Coronary artery bypass grafting (CABG) is an open-heart surgery that is performed to bypass a blockage in an artery and restore blood supply to the heart. Improper blood and oxygen supply to the heart can cause exhaustion and can result in heart failure. It can be a single, double, triple, or quadruple bypass graft surgery depending upon the number of arteries requiring bypass. CABG surgery is recommended when other forms of treatments such as medicines or angioplasty have failed to adequately resolve the plaque. This surgery helps in reducing the risk of stroke and heart failure and can increase the life of a patient by many years.
Heart bypass surgery
Chest (heart) and arm/leg from where the artery to be used as a graft for the bypass is harvested.
For the CABG procedure, you will be given general anesthesia through IV and put to a painless, deep sleep.
Your cardiovascular surgeon will then make an incision in the middle of your chest and spread open your rib cage to access the heart.
The surgeon will then make an incision in your arm or leg, from where a healthy blood vessel will be harvested to be used as a graft. One end of this blood vessel will be sutured above the blocked area of the diseased vessel of the heart and another end below the plaque, in such a way that a bypass route is created for the blood to flow through the artery and to the heart.
The blood flow through the bypass will be checked, the pumping of your heart will be resumed, and you will then be sutured back, bandaged, and transferred to ICU for further care and monitoring.
You will have some pre-procedure appointments, during which your doctor will ask you about your family medical history, and if you are suffering from any other diseases. You should tell your doctor about all the medications that you are currently taking, including any vitamins, herbs, or supplements. You might be asked to stop certain medications that might interfere with blood clotting at least 48 hours before Cabg surgery.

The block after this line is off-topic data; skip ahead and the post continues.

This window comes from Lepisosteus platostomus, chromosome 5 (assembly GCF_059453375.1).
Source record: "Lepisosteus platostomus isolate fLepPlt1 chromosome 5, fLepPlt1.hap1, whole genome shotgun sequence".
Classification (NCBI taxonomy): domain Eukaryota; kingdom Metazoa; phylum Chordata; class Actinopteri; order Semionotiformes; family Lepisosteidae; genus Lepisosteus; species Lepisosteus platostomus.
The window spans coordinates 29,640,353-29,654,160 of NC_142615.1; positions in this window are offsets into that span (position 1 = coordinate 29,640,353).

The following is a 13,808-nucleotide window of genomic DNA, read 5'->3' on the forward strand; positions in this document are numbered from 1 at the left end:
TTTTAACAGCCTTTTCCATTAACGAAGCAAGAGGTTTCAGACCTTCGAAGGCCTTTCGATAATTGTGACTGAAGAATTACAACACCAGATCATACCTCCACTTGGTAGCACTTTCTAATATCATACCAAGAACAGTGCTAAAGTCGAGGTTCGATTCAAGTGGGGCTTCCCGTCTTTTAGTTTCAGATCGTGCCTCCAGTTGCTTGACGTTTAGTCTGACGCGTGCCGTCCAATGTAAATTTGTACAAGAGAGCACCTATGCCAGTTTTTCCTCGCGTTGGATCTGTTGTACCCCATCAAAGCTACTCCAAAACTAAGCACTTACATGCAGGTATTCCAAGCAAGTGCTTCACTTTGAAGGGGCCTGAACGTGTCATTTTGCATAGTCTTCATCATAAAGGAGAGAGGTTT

You will need to undergo some blood tests, X-rays, and ECG (electrocardiogram) to assess your general health. Angiography might also be performed preoperatively to have a clear picture of the status of blood flow in the arteries.
Stop smoking, as it prolongs the healing time.
You will need to fast, including not consuming water, from midnight before the CABG surgery.
Take all the medications that your surgeon has asked you to take before the CABG surgery.
Be prepared to stay in the hospital for several days and make all the necessary arrangements.
Follow-up care is very important after heart bypass surgery to reduce the risks of postoperative stroke, heart failure, or even death. Close monitoring by your physician is crucial to ensure that the healing and recovery are taking place at a normal pace and that no post-surgical complications are developing.
You must inform your physician if you are developing any signs of wound infections, such as fever, pain around the incision, pus or drainage from the wound, etc.
Participating in a cardiac rehabilitation program after the bypass surgery is very beneficial for faster recovery and restoration of normal heart functioning and your ability to perform activities of daily living. It is a comprehensive program that includes exercise, relaxation, and education. It starts 2 to 6 weeks after discharge from the hospital and lasts for about 6 weeks.
Like all other surgical procedures, heart bypass surgery is also associated with certain risks. Factors such as age, general health condition, comorbidities, and a number of bypasses are required to affect the risk profile. Listed below are the common risks:
If you do not suffer from any complications, recovery from coronary artery bypass grafting takes at least 6 to 12 weeks.
When you wake up from CABG surgery, you will most likely be experiencing pain around the incision sites, pain while breathing, and coughing. You might have difficulty sleeping. Your doctors will give you medications to relieve these symptoms, and you will feel better each day. You will stay in the ICU for 1 or 2 days to monitor your vital signs and symptoms, following which you will be shifted to a hospital room.
Walking will be initiated within 1-2 days of CABG surgery. Avoid lifting heavy weights for several weeks. You should be able to resume light duty about 6 weeks post-surgery and will regain full strength in about 3 months. Resuming driving can take up to 4 to 6 weeks.